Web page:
Dendritic morphology of callosal and ipsilateral projection neurons in monkey prefrontal cortex

A. S. Soloway, M. L. Pucak, D. S. Melchitzky, D. A. Lewis

Research output: Contribution to journalArticlepeer-review


Subpopulations of cortical pyramidal neurons have been distinguished based on the projection target of their principal axons or by their dendritic morphology. In this study, we sought to test the hypothesis that pyramidal neurons in monkey prefrontal cortex that furnish callosal or ipsilateral projections have distinctive dendritic morphologies. Retrogradely-labeled, Fast Blue-containing callosal and ipsilateral neurons were intracellularly filled with Lucifer Yellow, immunoconverted, and reconstructed. Quantitative measurements of the size and complexity of the dendritic arbor, including total dendritic length, horizontal extent, number of branch points, maximum branch order, and number of segments, as well as spine density, were made. In general, callosal neurons had larger and more complex dendritic arbors for both apical and basilar dendritic trees than did ipsilateral neurons. The greatest difference was in total dendritic length; the apical and basilar trees of callosal neurons were 34 and 25% longer, respectively. In addition, spine density was also significantly greater on the apical and basilar dendrites of callosal neurons. These findings could not be explained by differences in somal size or completeness of dendritic filling between callosal and ipsilateral neurons. Our observations support the hypothesis that callosal and ipsilateral neurons differ on a number of measures of dendritic size and complexity. Furthermore, these findings imply that these two subpopulations of pyramidal cells differ in the number and perhaps types of excitatory inputs that they receive. Finally, differences in the dendritic morphology of callosal and ipsilateral neurons have implications for understanding the functional attributes of these two populations of cells, as well as for the characterization of pyramidal neurons in human disease states.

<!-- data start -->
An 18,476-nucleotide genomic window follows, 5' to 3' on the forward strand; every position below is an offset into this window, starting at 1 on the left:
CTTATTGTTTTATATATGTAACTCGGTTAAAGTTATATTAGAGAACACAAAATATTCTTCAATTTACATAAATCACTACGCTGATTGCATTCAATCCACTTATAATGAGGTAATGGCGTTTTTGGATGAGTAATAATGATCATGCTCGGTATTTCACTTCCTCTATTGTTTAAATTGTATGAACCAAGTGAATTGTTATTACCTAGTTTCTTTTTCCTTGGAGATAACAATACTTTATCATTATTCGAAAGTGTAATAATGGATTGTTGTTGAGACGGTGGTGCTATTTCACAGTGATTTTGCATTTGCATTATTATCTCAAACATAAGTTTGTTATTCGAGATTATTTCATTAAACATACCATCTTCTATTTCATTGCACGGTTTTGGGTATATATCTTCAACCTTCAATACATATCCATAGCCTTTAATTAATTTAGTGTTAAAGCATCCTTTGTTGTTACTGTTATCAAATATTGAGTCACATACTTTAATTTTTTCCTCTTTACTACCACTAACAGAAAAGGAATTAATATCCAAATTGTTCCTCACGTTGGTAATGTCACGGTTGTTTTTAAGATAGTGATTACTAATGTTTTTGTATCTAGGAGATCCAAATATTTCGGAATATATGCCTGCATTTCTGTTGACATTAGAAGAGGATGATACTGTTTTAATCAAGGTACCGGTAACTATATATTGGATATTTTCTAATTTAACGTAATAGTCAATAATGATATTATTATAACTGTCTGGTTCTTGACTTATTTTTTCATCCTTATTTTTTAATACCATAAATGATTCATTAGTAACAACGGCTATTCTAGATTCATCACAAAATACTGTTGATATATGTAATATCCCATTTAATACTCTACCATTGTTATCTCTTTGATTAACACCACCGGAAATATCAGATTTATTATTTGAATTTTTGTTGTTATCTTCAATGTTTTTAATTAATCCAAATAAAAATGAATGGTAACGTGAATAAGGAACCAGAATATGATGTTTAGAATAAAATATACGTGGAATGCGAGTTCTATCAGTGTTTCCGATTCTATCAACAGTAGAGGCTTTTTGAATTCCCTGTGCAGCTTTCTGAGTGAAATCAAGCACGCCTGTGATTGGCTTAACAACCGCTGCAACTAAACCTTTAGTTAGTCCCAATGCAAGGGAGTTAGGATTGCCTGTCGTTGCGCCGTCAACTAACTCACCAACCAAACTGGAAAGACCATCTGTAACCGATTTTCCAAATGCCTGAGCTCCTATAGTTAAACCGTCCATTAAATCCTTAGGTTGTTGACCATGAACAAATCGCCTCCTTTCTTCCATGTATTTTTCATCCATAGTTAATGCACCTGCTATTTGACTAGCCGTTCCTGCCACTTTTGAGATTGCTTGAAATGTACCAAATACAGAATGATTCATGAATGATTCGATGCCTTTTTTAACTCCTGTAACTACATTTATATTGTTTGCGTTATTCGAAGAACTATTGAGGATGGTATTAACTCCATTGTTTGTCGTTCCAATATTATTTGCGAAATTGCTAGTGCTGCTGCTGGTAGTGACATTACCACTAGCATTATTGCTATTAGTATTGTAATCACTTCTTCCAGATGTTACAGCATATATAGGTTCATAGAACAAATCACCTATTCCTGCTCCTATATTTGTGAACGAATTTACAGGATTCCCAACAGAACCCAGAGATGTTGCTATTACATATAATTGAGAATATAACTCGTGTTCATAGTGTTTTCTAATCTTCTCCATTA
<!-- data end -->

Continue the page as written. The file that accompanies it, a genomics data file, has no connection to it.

Original languageEnglish (US)
Pages (from-to)461-471
Number of pages11
Issue number3
StatePublished - Feb 14 2002
Externally publishedYes


  • Dendrite
  • Dendritic spine
  • Intracellular filling
  • Neuronal reconstruction
  • Pyramidal neuron

ASJC Scopus subject areas

  • Neuroscience(all)


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